Pay Procurement and Supply Chain Professionals by Multiple Market Basket Focus Areas

Jack Welch once noted that the only two departments that drive revenue directly to the bottom line are sales and procurement.  He noted that the other departments were basically overhead. I would also include supply chain professionals in this revenue generating group.

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Recommended Procurement Webinars for March 27 - 31: RPA, Millennials, Annual NLPA Salary Survey

This is a busy week - 13 webinars in 3 days – with webinars covering a wide range of topics. If the events below don’t match your interests, check our calendar for webinars on warehousing, analysis, DPO, and Pharmacy. Click on the title of each webinar below to view the full description and register.

BTW: If you haven’t already, sign up for our mailing list to be sure you get my weekly recommendations in your Inbox each Monday.

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2016 Nobel Prize for Economics Goes to: Contract Theory

I live in the Boston area, so when the 2016 Nobel Prize for Economics was awarded to Dr. Bengt Holmstrom, a professor at the Massachusetts Institute of Technology, and Dr. Oliver Hart, a professor at Harvard, it made a considerable splash in the local news. I love economics in action, so I started reading more - but I never expected to find contracts as the center of their work.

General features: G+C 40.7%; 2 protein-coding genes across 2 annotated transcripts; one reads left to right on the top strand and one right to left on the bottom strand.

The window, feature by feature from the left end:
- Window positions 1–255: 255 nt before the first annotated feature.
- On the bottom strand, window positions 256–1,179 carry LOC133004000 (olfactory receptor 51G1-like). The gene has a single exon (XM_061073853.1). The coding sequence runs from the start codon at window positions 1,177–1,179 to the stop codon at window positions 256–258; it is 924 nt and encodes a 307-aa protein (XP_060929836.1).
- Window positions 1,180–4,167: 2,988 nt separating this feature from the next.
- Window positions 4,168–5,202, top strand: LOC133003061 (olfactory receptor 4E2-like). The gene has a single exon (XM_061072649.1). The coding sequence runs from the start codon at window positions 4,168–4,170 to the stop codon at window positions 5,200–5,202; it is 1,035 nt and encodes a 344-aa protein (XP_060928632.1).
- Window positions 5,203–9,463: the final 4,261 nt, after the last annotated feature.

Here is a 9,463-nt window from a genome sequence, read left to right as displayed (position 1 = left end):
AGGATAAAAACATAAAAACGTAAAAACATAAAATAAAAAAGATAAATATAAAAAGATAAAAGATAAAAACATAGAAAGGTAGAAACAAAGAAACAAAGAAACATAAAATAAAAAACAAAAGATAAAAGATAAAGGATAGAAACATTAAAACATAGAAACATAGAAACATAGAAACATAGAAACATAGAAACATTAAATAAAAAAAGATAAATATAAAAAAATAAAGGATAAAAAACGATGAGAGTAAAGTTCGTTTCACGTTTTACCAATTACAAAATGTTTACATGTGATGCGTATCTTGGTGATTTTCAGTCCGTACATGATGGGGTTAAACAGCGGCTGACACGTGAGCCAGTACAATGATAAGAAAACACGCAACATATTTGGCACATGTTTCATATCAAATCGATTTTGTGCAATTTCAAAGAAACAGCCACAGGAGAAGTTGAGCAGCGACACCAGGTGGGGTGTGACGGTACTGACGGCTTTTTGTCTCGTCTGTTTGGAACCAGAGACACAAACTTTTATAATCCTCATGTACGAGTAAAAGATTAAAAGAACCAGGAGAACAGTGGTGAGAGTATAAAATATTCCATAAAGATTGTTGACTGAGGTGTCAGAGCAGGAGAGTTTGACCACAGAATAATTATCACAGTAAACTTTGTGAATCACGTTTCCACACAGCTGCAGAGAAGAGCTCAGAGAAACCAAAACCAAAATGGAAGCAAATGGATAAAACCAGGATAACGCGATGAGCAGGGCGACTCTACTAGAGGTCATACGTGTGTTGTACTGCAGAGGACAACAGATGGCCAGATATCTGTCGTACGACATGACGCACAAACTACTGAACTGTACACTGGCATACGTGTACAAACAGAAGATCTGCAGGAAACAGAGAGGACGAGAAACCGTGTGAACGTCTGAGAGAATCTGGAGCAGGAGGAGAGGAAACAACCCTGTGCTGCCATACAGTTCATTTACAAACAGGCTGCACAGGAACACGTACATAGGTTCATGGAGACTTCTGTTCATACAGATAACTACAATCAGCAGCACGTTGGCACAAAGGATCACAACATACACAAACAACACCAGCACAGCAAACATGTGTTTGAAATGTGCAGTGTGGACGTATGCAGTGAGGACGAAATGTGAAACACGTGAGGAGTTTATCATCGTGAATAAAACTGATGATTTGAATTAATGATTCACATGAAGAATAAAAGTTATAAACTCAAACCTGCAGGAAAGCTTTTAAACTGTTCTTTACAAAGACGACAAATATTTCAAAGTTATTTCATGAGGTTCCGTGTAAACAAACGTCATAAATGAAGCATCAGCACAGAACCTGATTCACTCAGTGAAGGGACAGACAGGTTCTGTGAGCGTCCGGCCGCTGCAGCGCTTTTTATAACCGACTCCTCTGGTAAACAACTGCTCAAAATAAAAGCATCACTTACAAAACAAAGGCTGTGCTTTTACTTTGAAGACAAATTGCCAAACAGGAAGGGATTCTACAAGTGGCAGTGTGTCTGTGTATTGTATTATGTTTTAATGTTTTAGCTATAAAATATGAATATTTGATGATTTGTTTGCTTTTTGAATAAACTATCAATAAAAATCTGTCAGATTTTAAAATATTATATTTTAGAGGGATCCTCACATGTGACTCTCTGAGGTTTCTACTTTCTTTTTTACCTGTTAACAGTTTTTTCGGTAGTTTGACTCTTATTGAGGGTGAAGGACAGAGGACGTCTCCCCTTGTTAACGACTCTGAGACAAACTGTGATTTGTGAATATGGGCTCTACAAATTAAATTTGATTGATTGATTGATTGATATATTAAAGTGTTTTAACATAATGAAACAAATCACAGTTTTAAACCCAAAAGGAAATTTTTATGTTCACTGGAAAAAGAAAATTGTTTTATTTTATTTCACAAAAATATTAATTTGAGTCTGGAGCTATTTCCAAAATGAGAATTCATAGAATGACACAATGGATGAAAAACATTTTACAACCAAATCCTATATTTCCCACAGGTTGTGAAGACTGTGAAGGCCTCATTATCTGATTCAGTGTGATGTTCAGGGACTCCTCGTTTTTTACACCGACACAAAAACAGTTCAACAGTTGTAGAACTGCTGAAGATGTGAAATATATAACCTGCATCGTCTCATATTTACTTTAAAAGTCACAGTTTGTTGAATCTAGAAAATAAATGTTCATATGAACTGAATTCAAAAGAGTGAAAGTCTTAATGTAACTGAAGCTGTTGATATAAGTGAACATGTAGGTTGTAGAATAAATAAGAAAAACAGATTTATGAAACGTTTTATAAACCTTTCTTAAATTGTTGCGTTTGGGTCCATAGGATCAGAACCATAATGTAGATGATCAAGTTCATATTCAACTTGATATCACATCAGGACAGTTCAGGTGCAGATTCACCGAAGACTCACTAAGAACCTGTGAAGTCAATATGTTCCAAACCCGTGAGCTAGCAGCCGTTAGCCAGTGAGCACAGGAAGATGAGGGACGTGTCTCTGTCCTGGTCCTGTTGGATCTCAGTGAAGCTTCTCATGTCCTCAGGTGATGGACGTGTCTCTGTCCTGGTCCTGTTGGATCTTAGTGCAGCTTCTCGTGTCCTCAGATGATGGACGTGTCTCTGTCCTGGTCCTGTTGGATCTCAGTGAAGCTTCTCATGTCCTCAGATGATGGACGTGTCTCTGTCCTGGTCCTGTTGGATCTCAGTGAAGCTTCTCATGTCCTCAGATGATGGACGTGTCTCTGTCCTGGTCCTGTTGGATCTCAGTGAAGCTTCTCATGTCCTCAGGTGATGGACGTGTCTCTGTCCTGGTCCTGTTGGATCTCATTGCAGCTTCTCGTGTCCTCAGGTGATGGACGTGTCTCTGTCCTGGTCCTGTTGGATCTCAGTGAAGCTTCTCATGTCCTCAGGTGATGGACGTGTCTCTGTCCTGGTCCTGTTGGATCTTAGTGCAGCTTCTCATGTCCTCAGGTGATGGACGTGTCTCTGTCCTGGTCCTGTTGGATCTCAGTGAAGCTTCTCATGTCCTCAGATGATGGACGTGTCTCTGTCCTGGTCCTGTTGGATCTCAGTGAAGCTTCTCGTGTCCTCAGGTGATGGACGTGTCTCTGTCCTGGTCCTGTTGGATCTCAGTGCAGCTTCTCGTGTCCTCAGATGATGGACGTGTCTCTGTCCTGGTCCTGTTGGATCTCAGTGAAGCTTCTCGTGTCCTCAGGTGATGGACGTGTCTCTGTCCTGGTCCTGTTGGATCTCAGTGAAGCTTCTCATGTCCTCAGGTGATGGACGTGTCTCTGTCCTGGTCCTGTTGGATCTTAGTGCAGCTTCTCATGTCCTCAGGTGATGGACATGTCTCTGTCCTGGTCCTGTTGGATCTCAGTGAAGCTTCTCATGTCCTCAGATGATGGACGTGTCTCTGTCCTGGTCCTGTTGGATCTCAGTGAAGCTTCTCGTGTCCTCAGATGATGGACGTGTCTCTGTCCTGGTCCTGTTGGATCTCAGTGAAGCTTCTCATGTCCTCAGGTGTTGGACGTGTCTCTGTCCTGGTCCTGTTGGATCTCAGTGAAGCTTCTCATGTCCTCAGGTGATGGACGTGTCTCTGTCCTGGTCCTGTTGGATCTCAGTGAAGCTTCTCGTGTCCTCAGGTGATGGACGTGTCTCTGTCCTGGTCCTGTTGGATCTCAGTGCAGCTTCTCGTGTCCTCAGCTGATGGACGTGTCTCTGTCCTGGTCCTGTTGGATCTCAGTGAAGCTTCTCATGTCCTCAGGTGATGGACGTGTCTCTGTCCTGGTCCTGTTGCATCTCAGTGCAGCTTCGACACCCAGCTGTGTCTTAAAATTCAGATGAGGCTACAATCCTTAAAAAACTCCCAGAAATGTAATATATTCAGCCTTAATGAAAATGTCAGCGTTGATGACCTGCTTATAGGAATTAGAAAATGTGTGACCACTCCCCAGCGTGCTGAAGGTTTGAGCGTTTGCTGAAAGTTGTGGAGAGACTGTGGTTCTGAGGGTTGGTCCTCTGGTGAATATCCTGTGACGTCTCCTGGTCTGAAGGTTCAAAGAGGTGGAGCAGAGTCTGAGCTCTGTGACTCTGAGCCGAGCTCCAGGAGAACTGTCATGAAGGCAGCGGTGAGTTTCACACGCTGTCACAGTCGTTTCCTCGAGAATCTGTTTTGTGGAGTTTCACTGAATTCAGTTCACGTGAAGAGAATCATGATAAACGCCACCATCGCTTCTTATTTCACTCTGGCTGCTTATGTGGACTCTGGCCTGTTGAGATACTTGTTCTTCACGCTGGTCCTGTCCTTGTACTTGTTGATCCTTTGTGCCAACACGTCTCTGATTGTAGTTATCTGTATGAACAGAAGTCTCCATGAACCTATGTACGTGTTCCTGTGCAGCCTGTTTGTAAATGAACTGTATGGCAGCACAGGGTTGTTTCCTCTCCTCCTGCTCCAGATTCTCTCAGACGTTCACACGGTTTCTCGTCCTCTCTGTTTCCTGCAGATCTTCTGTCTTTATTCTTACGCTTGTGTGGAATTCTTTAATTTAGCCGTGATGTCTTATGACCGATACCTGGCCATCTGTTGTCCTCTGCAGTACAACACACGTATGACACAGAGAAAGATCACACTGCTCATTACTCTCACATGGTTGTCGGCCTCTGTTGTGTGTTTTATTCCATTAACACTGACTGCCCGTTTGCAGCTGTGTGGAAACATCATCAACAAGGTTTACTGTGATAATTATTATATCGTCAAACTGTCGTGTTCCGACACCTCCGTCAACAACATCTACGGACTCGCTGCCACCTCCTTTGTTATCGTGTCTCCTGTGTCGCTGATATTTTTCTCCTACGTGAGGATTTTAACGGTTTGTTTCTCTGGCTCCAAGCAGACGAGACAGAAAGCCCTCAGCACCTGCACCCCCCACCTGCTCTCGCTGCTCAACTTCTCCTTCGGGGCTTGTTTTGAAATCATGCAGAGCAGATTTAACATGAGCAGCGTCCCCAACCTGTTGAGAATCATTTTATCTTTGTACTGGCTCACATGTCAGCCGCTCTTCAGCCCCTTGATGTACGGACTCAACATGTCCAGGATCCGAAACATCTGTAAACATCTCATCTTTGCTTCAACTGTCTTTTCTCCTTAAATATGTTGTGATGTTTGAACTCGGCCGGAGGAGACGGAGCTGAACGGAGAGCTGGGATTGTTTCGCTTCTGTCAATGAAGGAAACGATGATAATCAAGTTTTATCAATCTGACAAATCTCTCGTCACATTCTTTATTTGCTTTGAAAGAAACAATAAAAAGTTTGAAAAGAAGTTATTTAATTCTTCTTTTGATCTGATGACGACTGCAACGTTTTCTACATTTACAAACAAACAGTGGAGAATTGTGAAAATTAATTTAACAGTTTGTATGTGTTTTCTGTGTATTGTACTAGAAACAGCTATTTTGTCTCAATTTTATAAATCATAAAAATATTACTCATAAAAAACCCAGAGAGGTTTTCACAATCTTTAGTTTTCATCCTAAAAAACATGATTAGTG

Each of the newly selected Nobel laureates has a different area of focus, but both are relevant to procurement and supply chain professionals.

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Should procurement be paid commission?

It is not uncommon for procurement to receive a bonus payment based on the savings the department has achieved. In this post we discuss if procurement would benefit more from being on a salary plus commission payment structure.

AFTER READING, TAKE OUR TWITTER POLL: Should procurement be paid commission?

The traditional approach for calculating pre-contract savings is to obtain a minimum of three supplier quotes, select the mean as the base point then count the additional savings achieved above the base point. The challenge for the CFO is because the savings are subjective, they are unable to truly identify tangible and quantifiable savings from procurement’s impact, therefore the level of bonus they might apportion directly to procurement is limited.

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